Normal for prosecutors to issue new charges
Clair Dobbin, barrister representing the US government, said it was common practice for US prosecutors to continue investigating a defendant’s criminal conduct even after he has been arrested and charged.
“They continued to investigate Mr Assange’s criminal conduct, including conduct that was not originally alleged,” she said. “We respectfully disagree that it does not fundamentally alter the basis on which extradition is sought.
“US prosecutors have added some further allegations that set out conduct that expands to some degree Mr Assange and WikiLeaks’ alleged conduct in relation to other hackers. It extends the group of people – beyond Ms Manning – that Mr Assange is alleged to have conspired with.”
Dobbin added: “It does go beyond adding mere narrative background to the extradition request. The court doesn’t have the power to dismiss aspects of the conducts alleged.”
Superseding indictment based on publicly available material from 2010/11
Assange’s lawyer, Iveson, said much of the new conduct in the superseding indictment was based on evidence of contemporaneous, publicly available material from 2010/11, including evidence on the WikiLeaks website available from 2010.
“It’s difficult to see how this could be the fruit of an ongoing investigation,” she said.
District judge Vanessa Baraitser ruled: “Whatever the reasons for this new request, this resumed final hearing is only a few weeks away and the part two request was served the day before yesterday and Mr Assange has not even been arrested for that request. This will take place on the first day of the resumed hearing.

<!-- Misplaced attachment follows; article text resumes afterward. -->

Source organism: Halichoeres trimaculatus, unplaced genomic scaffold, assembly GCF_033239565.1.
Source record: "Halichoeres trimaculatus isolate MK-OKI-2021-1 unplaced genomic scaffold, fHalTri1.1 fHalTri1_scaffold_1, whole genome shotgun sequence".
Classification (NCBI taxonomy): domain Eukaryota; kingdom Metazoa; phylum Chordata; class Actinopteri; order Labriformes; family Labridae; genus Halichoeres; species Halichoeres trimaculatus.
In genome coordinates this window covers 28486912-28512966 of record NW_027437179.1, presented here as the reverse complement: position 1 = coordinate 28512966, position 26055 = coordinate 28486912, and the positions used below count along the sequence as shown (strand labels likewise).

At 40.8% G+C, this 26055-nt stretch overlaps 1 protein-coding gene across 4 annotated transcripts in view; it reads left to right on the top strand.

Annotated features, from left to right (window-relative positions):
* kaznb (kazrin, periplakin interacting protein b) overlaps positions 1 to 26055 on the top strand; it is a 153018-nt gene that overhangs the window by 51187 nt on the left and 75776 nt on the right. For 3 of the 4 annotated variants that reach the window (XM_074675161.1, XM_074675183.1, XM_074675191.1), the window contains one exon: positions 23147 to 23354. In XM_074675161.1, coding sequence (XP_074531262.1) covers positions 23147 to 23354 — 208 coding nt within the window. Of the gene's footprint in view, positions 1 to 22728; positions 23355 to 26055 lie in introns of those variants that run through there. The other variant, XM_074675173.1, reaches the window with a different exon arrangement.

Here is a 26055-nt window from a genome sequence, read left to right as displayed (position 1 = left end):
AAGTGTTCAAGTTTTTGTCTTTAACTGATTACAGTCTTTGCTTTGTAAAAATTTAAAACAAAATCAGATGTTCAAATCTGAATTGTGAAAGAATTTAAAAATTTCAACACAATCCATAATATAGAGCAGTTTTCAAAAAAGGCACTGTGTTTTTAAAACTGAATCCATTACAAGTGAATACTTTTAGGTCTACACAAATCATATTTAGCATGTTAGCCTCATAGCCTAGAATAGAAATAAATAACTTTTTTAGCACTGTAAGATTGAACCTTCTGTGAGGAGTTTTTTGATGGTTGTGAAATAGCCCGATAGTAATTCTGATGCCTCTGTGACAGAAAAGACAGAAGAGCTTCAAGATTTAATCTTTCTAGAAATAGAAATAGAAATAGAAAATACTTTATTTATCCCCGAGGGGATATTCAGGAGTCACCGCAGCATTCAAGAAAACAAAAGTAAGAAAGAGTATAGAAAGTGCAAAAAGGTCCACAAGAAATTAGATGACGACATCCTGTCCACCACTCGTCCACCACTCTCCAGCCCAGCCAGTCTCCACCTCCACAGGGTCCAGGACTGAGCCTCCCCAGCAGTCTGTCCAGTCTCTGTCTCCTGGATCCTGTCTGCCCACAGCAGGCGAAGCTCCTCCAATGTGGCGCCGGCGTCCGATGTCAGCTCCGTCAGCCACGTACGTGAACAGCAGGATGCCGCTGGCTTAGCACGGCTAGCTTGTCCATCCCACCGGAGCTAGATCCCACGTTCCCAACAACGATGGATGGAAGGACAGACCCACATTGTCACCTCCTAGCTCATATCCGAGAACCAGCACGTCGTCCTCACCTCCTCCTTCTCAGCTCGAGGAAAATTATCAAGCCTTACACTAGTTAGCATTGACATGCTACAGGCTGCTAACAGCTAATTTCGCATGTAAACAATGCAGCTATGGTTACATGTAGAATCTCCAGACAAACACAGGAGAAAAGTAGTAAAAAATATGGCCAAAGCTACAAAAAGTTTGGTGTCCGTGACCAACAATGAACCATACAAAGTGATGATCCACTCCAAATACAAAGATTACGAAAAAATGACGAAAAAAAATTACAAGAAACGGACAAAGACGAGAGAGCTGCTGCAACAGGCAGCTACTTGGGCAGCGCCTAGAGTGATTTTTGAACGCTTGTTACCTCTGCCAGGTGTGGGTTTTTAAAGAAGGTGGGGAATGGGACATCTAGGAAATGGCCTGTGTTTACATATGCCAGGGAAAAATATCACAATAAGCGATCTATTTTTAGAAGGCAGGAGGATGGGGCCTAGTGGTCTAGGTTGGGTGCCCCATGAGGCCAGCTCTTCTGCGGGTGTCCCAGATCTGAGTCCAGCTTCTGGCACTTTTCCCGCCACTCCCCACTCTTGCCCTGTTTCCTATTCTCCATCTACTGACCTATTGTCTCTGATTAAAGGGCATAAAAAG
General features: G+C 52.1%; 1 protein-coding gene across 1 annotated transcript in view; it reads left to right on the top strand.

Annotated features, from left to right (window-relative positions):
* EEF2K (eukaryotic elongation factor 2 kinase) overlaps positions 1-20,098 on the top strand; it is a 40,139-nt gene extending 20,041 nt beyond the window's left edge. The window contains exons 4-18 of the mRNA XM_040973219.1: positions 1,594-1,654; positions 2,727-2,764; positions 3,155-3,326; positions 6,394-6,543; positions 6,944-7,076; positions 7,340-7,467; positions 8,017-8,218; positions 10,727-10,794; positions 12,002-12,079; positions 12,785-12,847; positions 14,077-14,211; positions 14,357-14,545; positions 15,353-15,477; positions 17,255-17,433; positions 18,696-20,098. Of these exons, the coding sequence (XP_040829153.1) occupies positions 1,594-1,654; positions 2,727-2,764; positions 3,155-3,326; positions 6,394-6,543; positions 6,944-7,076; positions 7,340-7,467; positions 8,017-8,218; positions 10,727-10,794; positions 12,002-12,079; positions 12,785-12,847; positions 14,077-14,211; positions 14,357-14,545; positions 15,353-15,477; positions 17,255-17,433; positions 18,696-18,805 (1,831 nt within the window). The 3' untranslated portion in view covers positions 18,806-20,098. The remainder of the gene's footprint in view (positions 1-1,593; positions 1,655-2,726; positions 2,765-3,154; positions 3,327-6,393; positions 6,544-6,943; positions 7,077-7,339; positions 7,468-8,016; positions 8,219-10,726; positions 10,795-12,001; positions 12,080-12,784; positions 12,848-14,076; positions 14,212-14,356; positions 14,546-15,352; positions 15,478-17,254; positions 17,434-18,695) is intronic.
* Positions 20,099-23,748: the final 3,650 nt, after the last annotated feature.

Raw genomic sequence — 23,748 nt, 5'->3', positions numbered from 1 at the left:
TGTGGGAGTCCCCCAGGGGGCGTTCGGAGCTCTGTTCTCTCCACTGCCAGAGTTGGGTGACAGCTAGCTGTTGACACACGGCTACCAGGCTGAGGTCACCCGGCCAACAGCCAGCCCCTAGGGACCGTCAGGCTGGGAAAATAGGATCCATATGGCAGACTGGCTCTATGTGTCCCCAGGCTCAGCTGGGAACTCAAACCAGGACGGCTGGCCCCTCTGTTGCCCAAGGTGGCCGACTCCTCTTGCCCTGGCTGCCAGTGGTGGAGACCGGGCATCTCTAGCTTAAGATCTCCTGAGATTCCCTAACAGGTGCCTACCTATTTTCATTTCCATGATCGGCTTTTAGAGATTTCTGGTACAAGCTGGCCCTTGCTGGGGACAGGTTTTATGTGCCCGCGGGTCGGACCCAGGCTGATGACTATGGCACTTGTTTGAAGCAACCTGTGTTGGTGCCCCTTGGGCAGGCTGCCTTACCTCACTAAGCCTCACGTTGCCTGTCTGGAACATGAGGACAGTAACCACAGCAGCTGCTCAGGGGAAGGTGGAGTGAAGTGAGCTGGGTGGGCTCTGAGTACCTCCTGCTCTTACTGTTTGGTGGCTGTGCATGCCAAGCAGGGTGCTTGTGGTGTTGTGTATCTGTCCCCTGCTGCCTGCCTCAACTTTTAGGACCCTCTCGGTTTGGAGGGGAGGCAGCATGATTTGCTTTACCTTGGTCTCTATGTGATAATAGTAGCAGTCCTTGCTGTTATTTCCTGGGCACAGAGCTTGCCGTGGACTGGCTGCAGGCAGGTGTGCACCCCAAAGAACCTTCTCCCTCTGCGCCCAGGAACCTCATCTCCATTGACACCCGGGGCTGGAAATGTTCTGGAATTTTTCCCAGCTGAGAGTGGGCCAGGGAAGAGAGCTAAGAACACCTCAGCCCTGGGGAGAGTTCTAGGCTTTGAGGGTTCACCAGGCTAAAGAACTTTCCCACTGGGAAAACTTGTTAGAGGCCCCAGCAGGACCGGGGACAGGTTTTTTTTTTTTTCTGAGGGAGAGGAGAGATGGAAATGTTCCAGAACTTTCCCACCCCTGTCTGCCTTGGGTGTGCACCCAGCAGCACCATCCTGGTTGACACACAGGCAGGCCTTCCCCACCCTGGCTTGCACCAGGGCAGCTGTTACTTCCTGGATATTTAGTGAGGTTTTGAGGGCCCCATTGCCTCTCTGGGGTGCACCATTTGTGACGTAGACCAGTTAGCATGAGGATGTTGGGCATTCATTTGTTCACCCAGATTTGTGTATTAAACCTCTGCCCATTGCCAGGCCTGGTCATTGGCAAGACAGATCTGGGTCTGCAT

“The defence submits that fairness can be achieved by the court refusing to allow the government to rely on new evidence.
“Whether the new evidence is mere narrative background cannot be decided without seeing the conduct as a whole and how it relates to the equivalent offences.
“This court has no jurisdiction to reject the request.”
The judge added: “Ms Iveson argues that it was brought about in bad faith and is an abuse of the court process.
“A number of issues regarding the abuse of process have been raised by the defence and any suggestion that this too constitutes abuse will have to be dealt with when all the other abuse questions are dealt with.
“I offer the defence more time, knowing that the consequences of delay are extremely unattractive.”
Iveson said: “We will need further time to consider that and our wider legal response to that request.”
Assange’s psychiatric condition may have declined